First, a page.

Bluggins,’ said Corkran joyfully. ‘Well it don’t do Gobby any harm.
He’s licked me often enough.’

‘What are we goin’ to do about Bluggins’ cheating? We haven’t
told a soul yet.’

‘Dunno quite. It don’t matter what Bluggins has done—to the Head
you know. He’ll lick us for tweakin’ him just the same. We mustn’t for-
get that,’ said McTurk.

‘No-o. I’m thinkin’ of it,’ Corkran replied. ‘What we ought to do, I
think, is to go straight to old Raikes64 and ask him to have Bluggins
expelled.’

‘Who’s goin’ to do it? You have got cheek’ said McTurk.

‘It’s rather risky. There’s no knowin’ how Raikes ‘ud take it. I
thought we might two-to-one72 Beetle for the job.’

Beetle howled despairfully. Even McTurk had not heart to send him
to this doom, and they debated the matter in the cave till their only
watch told them that it was within twenty minutes of call-over.

They had missed enough musters that week to make them a little
anxious. Juniors were liable to be caned for systematic unpunctuality—
as their housemaster had hinted to them the day before. By running
straight across the burrows they might just save their names. So they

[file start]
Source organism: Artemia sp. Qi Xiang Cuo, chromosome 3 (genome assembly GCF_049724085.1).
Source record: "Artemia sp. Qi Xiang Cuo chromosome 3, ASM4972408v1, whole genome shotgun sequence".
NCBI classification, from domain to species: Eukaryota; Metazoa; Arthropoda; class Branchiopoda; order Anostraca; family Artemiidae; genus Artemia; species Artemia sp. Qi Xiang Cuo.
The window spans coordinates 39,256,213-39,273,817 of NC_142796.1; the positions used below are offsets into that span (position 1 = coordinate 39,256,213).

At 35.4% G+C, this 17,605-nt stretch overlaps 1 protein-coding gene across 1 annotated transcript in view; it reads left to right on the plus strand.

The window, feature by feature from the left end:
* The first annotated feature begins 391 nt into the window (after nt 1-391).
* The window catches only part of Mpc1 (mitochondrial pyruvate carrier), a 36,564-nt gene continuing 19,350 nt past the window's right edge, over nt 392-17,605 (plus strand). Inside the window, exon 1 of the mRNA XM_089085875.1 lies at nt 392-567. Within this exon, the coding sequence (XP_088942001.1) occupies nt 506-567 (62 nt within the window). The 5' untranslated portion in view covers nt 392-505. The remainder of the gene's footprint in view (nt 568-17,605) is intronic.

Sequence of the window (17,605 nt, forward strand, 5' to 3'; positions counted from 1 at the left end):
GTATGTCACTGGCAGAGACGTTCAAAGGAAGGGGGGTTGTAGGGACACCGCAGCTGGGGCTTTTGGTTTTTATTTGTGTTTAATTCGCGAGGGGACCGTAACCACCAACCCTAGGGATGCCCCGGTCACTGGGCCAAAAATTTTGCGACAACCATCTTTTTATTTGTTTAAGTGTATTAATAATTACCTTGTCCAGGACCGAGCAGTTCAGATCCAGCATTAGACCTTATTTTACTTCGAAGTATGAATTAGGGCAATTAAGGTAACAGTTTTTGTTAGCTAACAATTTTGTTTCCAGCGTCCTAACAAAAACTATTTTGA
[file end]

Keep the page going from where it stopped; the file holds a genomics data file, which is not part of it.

ran. It was two miles and the latter part uphill. Their line took them
across the red-dotted links not a hundred yards from the corrugated iron
pavilion.

‘Ca—can’t you crack on a little?’ panted Stalky, his eyes on their
goal, the far-away College against the hillside. The others shook their
heads. ‘If we can hold our [pace?] but—we can only—just get in,’ said

McTurk.

A red-coat detached itself from the little crowd by the pavilion
doors and—it is astonishing how fast a really angry man can run—
barred their path.

‘I’ve got you—at last! You young devils. Got you at last have I. Ha!
Raikes! I’ve caught them—the young imps who fired at me. Running
away—Eh!’

‘Le—le—let me get my wind,’ sobbed Turkey. ‘We weren’t run-
ning away from you. Ta—take your hand off my collar. I’ll go up to the
pavilion.’

Flushed and breathing heavily they were hauled to the ante-room by
the delighted Major. Two or three men were sitting at the table over
whiskies and sodas, another was splicing a driver. The Secretary,
beaked like a bird of prey, was deep in accounts and two freckled
young men with enormous bony wrists leaned against the lockers talk-
ing together. The Major introduced them to the assembly with no
regard whatever for their feelings, repeated his charges three times and
demanded an instant execution.

‘Wait a minute,’ said the most freckled of the young men. ‘Give
’em a fair trial. What’s it all about? Stealing golf-balls?’

The Major repeated the charges yet again; the boys stood to atten-
tion, thinking swiftly. It was a hostile court with but one kindly face.

‘Let them get their breath,’ the young man persisted. ‘Now you give
us your version of things.’

It annoyed the Major that there should be any version except his
own; and he said so.

* * * * * *